Thanks to the wonders of the Open Data initiative, you can download healthcare datasets from data.gov and analyze them using Google Fusion Tables. This method offers powerful visualization tools. And did I mention that it’s free?
At the bottom of this post you can see an embed of a scatterplot showing the relationship between two variables from the 2008 Chronic Conditions PUF. The 2008 Chronic Conditions PUF is an aggregated file in which each record is a profile or cell defined by the characteristics of Medicare beneficiaries. A profile is defined by all combinations of age category, gender, various chronic conditions, and dual-eligibility status of the beneficiaries. Hence, the number of rows (or records) in the CMS 2008 Chronic Conditions PUF represents the number of unique profiles in the Medicare population. For each profile many claim-related variables are provided in the form of averages. The CMS 2008 Chronic Conditions PUF represents 100% of the Medicare beneficiaries provided in the 100% Beneficiary Summary File for reference year 2008. The 100% Beneficiary Summary File is created annually and contains demographic, entitlement and enrollment data for beneficiaries who were: documented as being alive for some part of the reference year of the Beneficiary Summary File, are entitled to Medicare benefits during the reference year, and enrolled in Medicare Part A and/or Part B for at least one month in the reference year. You will need the Data Dictionary for this dataset if you want to work with it, by the way.
To do this sample graphic, all I needed to do was download the data file, which is a simple .csv format. I then created a new Google Fusion Table by logging on to my Google Account, going to Google Drive, and then clicking “New > More > Fusion Table (beta)”. From there I browsed to the .csv file that I already had downloaded. Like magic, the file was uploaded to my Google Drive. I then changed the viewing permissions to “Public” since I want this demo to be visible to anyone on the net. While this demo is public, you can restrict access to files if you want to. A workgroup can use this method to upload datasets to a team folder on Google Drive and let team members play with the powerful visualization tools.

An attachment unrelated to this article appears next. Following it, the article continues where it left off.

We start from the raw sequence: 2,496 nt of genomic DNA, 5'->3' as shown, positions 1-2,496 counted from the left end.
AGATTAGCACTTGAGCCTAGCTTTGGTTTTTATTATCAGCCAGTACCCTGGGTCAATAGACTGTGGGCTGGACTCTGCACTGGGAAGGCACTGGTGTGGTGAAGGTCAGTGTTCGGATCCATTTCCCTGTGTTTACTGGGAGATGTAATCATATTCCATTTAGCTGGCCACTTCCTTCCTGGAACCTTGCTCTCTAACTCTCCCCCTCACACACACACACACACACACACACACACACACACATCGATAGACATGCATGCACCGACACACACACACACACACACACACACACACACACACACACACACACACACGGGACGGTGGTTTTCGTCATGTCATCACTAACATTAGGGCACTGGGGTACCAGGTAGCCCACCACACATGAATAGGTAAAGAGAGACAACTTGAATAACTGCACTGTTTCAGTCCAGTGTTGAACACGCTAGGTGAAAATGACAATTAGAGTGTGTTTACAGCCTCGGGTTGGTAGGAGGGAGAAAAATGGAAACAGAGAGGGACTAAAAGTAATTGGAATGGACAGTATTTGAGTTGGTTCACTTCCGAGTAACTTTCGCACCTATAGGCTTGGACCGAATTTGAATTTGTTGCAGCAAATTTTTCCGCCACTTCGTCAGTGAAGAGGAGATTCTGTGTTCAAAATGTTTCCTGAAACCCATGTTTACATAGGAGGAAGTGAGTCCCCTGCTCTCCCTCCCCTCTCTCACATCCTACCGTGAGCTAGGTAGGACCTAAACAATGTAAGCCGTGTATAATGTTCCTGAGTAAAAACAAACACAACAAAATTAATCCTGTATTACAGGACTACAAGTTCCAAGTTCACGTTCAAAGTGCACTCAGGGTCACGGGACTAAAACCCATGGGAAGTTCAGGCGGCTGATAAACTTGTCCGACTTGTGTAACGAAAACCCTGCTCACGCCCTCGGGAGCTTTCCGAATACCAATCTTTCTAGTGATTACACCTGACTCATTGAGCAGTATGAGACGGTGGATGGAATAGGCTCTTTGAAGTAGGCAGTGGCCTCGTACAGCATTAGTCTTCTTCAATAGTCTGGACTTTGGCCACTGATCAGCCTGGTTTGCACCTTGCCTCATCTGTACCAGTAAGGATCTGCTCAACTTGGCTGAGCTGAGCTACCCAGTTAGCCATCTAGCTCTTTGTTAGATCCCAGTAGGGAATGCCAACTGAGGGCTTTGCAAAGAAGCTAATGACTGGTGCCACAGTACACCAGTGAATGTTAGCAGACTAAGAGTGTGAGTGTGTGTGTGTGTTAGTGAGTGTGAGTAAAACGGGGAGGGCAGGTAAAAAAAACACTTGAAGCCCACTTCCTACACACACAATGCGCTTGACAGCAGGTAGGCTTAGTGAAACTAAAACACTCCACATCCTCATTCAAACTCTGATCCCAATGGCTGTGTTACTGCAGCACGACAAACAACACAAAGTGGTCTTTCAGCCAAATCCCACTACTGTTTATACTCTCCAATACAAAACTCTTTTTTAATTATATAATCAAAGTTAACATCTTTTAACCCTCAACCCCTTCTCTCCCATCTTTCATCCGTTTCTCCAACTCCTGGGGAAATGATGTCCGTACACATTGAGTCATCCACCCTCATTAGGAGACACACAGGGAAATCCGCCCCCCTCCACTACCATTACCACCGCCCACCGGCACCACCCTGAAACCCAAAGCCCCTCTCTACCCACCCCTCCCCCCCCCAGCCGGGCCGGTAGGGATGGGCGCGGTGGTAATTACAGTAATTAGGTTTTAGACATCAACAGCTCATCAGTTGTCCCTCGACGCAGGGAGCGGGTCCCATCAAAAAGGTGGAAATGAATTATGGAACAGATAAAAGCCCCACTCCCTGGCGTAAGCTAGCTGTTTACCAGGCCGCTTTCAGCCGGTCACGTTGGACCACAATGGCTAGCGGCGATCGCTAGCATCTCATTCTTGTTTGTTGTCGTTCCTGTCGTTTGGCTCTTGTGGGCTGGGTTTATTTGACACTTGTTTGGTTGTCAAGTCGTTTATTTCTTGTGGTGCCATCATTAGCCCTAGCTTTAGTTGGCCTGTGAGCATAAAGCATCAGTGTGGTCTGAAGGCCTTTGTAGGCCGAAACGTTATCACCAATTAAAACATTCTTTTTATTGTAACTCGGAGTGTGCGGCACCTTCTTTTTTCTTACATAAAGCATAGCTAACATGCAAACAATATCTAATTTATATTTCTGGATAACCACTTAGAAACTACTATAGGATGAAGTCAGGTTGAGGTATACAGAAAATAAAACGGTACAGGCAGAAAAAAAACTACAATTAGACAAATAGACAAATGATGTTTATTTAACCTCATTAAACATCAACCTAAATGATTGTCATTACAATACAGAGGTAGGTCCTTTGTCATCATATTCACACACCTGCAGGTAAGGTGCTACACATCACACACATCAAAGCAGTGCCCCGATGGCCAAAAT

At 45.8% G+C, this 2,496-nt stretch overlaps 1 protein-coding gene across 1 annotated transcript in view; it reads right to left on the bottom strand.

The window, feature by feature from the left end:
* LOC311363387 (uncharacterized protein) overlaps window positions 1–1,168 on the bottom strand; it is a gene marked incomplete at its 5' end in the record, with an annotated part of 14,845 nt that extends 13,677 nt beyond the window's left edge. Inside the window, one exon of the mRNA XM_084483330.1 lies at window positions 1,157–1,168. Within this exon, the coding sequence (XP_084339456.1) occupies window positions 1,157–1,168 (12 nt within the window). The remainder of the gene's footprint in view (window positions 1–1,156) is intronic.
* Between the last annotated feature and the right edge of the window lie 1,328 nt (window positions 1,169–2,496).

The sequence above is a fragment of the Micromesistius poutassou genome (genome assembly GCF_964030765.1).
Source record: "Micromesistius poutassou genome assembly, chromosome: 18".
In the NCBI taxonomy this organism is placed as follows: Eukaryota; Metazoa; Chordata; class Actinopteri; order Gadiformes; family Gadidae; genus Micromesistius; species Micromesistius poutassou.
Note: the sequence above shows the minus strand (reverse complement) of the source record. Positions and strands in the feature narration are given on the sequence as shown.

To create the graphic I went to the visualization options and selected the variables I wanted to view. All standard types of visualization are available.
The scatterplot I created is embedded into this blog post via an iframe, which makes it seem to be part of this page. The graphics are actually being served via Google in real time. A benefit of this is that if you change the data on your Google Drive, all graphics built on that data will automatically pick up the new values, regardless of where they are being displayed on the web. You can view individual data values by scrolling over the data points.
The X-axis shows the average Medicare payment for inpatient services per beneficiary for beneficiaries enrolled in Medicare Part A for 12 months in the calendar year (AVE_IP_PAY_EQ_12).
The Y-axis shows the average Medicare payment for outpatient services per beneficiary for beneficiaries enrolled in Medicare Part A for 12 months in the calendar year (AVE_OP_PAY_PB_EQ_12).
Not a very exciting graph, but it does show that outpatient visits are WAY cheaper than inpatient stays. If we want to reduce the total cost of Medicare spending we would be making more use of proactive outpatient care to help people stay out of the hospital. Dollars spent to help someone keep going on their own save money in the long run.
In case the iframe does not work (sometimes they are blocked by browsers) you can also see it using the following link: